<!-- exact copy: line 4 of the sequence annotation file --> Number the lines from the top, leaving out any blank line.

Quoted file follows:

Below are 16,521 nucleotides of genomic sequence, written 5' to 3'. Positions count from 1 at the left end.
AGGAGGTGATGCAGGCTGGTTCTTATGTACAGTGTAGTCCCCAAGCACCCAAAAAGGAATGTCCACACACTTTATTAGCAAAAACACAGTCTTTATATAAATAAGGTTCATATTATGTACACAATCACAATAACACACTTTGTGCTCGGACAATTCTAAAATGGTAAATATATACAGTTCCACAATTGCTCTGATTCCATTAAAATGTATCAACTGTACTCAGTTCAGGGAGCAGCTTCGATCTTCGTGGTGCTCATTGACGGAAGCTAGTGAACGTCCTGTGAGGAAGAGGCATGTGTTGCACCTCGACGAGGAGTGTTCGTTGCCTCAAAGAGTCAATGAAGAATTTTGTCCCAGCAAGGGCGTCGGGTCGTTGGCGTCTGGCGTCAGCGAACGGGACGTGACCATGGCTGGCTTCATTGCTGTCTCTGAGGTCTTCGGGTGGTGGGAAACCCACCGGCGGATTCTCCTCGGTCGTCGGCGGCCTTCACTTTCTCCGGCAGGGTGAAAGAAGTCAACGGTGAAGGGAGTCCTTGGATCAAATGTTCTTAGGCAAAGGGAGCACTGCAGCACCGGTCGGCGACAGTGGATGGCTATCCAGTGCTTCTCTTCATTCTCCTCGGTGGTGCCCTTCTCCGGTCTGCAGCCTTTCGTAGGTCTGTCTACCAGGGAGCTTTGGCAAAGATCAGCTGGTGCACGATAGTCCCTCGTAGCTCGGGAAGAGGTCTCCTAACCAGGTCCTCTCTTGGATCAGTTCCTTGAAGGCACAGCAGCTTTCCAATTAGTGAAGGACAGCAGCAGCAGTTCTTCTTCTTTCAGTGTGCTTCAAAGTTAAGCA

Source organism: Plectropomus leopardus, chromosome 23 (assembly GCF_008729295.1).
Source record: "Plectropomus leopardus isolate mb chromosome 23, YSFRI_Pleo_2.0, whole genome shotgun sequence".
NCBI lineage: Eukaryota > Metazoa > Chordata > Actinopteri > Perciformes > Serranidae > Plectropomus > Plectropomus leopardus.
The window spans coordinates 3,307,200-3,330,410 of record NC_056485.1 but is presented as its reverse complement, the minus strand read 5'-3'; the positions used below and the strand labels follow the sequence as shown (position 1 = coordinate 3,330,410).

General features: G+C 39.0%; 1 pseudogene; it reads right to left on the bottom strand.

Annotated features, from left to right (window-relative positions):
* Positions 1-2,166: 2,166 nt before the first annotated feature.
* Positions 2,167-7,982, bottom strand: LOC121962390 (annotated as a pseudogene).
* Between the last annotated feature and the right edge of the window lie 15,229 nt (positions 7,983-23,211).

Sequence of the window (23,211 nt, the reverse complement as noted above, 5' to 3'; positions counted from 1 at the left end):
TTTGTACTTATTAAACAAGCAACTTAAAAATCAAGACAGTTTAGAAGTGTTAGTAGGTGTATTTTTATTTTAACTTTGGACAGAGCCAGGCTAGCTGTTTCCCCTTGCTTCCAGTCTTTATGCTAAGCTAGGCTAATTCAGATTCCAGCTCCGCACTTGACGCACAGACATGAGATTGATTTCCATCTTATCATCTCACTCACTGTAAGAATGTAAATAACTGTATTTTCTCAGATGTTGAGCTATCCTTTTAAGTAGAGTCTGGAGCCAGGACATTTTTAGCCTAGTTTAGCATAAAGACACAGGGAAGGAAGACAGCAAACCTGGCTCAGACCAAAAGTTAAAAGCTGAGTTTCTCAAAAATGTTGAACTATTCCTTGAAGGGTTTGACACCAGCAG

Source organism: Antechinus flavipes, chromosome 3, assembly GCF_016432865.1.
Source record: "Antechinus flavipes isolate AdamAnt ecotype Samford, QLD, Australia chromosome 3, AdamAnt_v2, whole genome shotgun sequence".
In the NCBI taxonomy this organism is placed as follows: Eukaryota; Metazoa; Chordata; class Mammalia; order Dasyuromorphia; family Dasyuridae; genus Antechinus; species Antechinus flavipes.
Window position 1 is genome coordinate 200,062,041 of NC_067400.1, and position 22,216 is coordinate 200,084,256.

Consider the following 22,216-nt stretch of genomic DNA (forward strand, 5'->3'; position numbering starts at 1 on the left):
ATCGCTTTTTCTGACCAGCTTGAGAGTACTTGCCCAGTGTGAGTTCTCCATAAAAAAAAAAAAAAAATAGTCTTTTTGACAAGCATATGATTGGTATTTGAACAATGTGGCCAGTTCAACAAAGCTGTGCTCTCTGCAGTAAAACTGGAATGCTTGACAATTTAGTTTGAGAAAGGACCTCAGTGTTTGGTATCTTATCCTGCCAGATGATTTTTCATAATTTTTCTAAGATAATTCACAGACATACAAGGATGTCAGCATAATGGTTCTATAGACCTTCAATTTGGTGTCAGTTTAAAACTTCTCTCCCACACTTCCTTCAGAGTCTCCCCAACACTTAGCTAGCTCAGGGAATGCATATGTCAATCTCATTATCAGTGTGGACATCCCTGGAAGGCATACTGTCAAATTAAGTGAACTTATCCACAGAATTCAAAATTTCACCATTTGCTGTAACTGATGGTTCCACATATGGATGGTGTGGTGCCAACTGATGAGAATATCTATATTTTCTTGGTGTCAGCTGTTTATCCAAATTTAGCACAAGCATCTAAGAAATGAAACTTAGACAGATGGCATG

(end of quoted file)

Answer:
Source record: "Plectropomus leopardus isolate mb chromosome 23, YSFRI_Pleo_2.0, whole genome shotgun sequence".